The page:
Further price increases in the wooden pallet and packaging industry are ‘inevitable’, according to the European Federation of Wooden Pallet & Packaging Manufacturers (FEFPEB), as the impact of the pandemic continues to be felt by companies across Europe and the rest of the world.
The organisation stated that it expects sustained rises in the price of raw materials – including timber and steel – and availability issues in certain markets, to create upwards pressure on prices for several months.
Independent indices from member states showed extraordinarily high price rises during quarter 4 of 2020, as collated in FEFPEB’s quarterly Pallet Timber Price Index. This trend has continued – and in some markets, accelerated – across Europe into 2021. Some shortages have been reported.
The pallet and packaging sector in most of FEFPEB’s member countries showed a decrease in trade across 2020. However, as the construction trade and other businesses have recovered, volumes have begun to increase again, creating pressure on pallet timber.
Other international factors, including the diversion of Scandinavian and German timber to satisfy demand in the US and Chinese markets, and issues such as a drop in Irish timber production, have also impacted on the situation. In the US, pallet and packaging timber has reportedly doubled in price in recent months.
FEFPEB secretary general Fons Ceelaert said: “On the one hand producers of wooden pallets and packaging need to satisfy their customers’ demands and growing volumes, but on the other they are experiencing enormous price increases on the wood market. As wood costs account for more than 70 per cent of the price of a wooden pallet then pallet price increases are unavoidable.
“In the end – according to market rules – the raw material is sold to those paying the most, which currently is the US timber market as Bloomberg lumber futures climbed to a record high (February 18). So wooden pallets and packaging producers are facing increasingly non-profitable production, wood shortages and serious economic decisions about slowing or even shutting down production.”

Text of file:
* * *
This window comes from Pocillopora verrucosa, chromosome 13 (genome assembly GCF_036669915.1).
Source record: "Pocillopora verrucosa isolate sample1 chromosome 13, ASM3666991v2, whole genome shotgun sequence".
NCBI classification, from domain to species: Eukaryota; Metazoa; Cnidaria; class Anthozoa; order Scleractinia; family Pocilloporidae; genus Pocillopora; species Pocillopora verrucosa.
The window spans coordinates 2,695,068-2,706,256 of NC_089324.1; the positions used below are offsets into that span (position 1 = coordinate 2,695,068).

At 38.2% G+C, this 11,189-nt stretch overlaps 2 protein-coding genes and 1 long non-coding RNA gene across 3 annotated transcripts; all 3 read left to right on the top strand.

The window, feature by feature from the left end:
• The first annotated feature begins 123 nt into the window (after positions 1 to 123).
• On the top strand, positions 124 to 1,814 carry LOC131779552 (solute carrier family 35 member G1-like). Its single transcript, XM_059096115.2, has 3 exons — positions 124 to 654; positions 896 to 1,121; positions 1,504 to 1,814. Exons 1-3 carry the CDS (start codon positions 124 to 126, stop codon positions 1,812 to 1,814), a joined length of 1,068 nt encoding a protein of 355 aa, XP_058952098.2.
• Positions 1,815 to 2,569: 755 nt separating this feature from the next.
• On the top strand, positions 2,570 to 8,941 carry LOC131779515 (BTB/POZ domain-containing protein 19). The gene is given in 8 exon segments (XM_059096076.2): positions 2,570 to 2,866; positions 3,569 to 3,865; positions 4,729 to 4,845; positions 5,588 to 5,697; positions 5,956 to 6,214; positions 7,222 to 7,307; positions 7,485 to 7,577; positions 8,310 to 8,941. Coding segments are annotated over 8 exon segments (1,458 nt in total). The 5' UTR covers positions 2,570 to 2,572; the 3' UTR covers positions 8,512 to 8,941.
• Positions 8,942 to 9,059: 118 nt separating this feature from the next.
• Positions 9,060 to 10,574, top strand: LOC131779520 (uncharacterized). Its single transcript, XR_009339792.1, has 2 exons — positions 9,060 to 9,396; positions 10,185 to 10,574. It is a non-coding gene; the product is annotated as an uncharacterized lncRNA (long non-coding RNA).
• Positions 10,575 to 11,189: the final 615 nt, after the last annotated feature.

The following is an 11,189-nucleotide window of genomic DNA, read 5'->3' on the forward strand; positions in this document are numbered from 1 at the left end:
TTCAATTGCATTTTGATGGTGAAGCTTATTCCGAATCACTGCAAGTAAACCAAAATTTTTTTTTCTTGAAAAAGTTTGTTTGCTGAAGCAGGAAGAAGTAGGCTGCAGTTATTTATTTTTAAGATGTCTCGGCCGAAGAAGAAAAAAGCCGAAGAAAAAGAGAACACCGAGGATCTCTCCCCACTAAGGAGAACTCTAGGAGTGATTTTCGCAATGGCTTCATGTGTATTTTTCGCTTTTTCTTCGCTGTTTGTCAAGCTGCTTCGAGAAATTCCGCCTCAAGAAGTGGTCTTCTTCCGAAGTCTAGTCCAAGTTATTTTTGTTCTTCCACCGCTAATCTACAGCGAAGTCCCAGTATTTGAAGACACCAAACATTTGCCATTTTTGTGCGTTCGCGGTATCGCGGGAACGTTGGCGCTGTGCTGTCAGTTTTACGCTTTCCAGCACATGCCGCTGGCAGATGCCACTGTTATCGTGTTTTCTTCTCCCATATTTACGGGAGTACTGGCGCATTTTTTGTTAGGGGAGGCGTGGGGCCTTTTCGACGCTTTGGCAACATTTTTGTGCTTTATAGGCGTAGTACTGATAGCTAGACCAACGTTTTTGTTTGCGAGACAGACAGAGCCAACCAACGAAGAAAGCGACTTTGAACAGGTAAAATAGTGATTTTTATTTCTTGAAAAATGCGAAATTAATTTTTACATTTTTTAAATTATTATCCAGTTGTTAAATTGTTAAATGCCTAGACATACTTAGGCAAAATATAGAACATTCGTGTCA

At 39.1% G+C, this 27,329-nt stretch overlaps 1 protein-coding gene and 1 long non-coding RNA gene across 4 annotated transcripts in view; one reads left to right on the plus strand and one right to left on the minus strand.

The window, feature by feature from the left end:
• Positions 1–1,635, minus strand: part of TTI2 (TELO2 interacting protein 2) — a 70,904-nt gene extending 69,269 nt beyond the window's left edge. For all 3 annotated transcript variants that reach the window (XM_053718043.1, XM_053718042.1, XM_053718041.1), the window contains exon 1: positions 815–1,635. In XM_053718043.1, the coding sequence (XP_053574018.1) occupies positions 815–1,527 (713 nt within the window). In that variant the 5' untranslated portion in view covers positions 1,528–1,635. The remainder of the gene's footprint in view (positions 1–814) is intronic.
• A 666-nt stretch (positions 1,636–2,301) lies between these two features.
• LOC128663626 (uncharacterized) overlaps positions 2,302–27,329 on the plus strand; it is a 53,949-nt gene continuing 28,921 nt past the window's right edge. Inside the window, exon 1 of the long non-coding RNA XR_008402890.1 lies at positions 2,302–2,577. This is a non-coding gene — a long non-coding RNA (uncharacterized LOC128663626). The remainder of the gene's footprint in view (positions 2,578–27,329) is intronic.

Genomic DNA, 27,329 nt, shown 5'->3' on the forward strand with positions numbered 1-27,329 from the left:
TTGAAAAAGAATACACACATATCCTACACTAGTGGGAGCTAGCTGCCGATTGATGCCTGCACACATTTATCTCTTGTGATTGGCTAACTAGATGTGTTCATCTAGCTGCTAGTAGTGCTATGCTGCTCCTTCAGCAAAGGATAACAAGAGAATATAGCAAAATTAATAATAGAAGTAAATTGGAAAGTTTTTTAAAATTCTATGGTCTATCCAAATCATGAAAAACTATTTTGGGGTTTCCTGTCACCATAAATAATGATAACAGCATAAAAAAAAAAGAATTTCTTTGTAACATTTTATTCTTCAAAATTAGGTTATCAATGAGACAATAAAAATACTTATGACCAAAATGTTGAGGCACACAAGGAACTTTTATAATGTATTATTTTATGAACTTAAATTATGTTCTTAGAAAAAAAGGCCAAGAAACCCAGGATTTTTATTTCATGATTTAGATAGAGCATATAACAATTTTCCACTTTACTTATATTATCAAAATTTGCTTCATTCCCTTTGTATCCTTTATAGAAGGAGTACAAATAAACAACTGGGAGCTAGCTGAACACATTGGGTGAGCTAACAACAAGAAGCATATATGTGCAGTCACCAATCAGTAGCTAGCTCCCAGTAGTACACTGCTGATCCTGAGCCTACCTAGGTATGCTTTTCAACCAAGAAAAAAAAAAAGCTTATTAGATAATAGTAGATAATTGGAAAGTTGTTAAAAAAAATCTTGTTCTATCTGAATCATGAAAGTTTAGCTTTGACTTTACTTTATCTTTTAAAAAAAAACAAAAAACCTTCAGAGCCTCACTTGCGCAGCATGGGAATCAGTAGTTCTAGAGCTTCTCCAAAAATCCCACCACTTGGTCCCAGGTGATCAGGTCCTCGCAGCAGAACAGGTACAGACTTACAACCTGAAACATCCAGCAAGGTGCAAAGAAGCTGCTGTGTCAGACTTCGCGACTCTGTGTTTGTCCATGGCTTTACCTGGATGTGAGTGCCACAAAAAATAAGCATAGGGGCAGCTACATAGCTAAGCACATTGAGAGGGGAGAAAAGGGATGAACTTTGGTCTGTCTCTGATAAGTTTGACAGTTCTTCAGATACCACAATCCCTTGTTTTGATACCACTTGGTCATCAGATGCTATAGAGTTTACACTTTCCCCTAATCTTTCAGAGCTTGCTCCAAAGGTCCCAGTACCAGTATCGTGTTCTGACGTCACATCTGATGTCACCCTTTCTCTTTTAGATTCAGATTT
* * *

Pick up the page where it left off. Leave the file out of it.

Meanwhile, a sustained and severe imbalance in the international freight industry has disrupted usual trade flows globally, caused a shortage of capacity, and pushed shipping prices up.
FEFPEB, which highlighted the developing situation in autumn 2020, said the increased administrative burden, delays and costs associated with the UK’s departure from the EU on December 31, are causing further impact for businesses. There was also a Brexit-related surge in demand for ISPM15-compliant pallets and packaging, which was most intense in the weeks immediately before the deadline. This was reportedly still high during February, suggesting a lack of preparation on the part of some customers.
“Ongoing international pressures on many categories of raw material make further price rises in sectors including wooden pallets and packaging inevitable. The situation is complex and, with supply chains around the world affected, we expect this to continue for several months,” said Ceelaert.
“We advise manufacturers and repairers to maintain an ongoing dialogue with their customers to ensure they are well-informed about this situation. FEFPEB, together with our member associations, is continuing to observe the situation and will issue further updates when needed.”